Research Fellowship · 2020

Katja Gentric: Günther Uecker: Perspective “South”

Cover of the exhibition catalogue Art Contre/Against Apartheid, 1983.

Katja Gentric analyzes Günther Uecker’s 1983 work Wounded Field, which was shown during the exhibition Art contre/against Apartheid. In her investigation, Uecker’s piece—precisely because it was one of the understated works that were under-recognized during the exhibition’s international tour—occupies the position of a key work from which the complex historical constellation of political positions against apartheid becomes tangible. Gentric contextualizes Wounded Field and reexamines the work in dialogue with works by South African artists Willem Boshoff and Mbali Khoza.

Katja Gentric

Katja Gentric, born 1973 in Groß-Umstadt, Germany, holds a PhD in art history and is an artist. She studied art history at the University of Pretoria, South Africa and at the University of Burgundy in Dijon, France, where she received her doctorate in contemporary art history. Since 2013, she has been an Associate Researcher at the Centre Georges Chevrier, University of Burgundy and a Postdoctoral Fellow at the University of the Free State, Bloemfontein in South Africa. She lives and works in Paris, France.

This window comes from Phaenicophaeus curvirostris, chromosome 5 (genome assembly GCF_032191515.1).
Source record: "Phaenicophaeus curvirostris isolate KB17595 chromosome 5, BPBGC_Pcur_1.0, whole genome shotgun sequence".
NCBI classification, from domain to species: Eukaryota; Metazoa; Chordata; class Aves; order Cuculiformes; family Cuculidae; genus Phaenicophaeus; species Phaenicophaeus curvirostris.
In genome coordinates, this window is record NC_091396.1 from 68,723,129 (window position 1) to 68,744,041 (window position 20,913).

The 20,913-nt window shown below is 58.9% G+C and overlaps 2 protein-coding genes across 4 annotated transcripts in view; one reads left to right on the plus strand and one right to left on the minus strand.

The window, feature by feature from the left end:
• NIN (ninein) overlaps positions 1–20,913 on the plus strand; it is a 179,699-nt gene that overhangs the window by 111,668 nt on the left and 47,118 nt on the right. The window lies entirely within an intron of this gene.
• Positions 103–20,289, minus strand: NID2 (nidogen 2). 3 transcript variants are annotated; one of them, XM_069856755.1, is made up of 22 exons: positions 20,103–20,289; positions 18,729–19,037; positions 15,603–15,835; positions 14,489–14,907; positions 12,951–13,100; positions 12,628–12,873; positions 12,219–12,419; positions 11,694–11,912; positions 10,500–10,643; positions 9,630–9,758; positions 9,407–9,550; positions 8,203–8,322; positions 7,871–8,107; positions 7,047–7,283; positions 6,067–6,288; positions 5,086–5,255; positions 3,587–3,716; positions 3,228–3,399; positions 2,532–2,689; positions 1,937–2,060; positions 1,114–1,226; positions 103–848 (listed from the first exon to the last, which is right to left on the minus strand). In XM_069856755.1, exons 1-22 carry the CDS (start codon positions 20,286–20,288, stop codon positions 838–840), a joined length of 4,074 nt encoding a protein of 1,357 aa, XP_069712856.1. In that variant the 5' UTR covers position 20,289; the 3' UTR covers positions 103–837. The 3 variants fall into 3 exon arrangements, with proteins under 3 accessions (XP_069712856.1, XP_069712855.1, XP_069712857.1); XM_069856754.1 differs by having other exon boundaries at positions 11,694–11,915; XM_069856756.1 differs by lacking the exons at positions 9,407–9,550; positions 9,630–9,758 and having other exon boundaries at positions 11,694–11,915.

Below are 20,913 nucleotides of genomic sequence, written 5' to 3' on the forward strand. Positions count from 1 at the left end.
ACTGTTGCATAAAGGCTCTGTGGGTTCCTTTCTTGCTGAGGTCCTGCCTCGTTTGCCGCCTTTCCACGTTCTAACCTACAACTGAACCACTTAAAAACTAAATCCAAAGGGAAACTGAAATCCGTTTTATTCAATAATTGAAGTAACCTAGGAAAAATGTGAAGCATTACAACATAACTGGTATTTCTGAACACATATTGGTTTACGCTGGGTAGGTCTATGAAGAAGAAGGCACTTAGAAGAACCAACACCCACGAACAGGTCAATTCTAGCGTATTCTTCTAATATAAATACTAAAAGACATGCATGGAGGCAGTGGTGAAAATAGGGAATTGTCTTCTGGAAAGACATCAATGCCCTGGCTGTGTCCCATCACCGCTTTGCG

How does one deal with the unspeakable? And what about the responsibility to not conceal injustice and suffering, and to face the task of articulating it? On the other hand, why does it happen again and again that those who actually suffer are patronized? That they are silenced in the “conversation about suffering” because well-meaning people take the floor in their place? Since the beginning of the 1970s, Günther Uecker has been concerned with the “threat posed to man by man.” In 1983, he created the work Wounded Field, which was shown that same year in the traveling exhibition Art Contre/Against Apartheid. In her lecture, Katja Gentric explores the questions posed above by means of this artistic work. It will not only be contextualized, but dialogically reinterrogated with works by South African artists Willem Boshoff and Mbali Khoza. The lecture was held on November 13, 2021.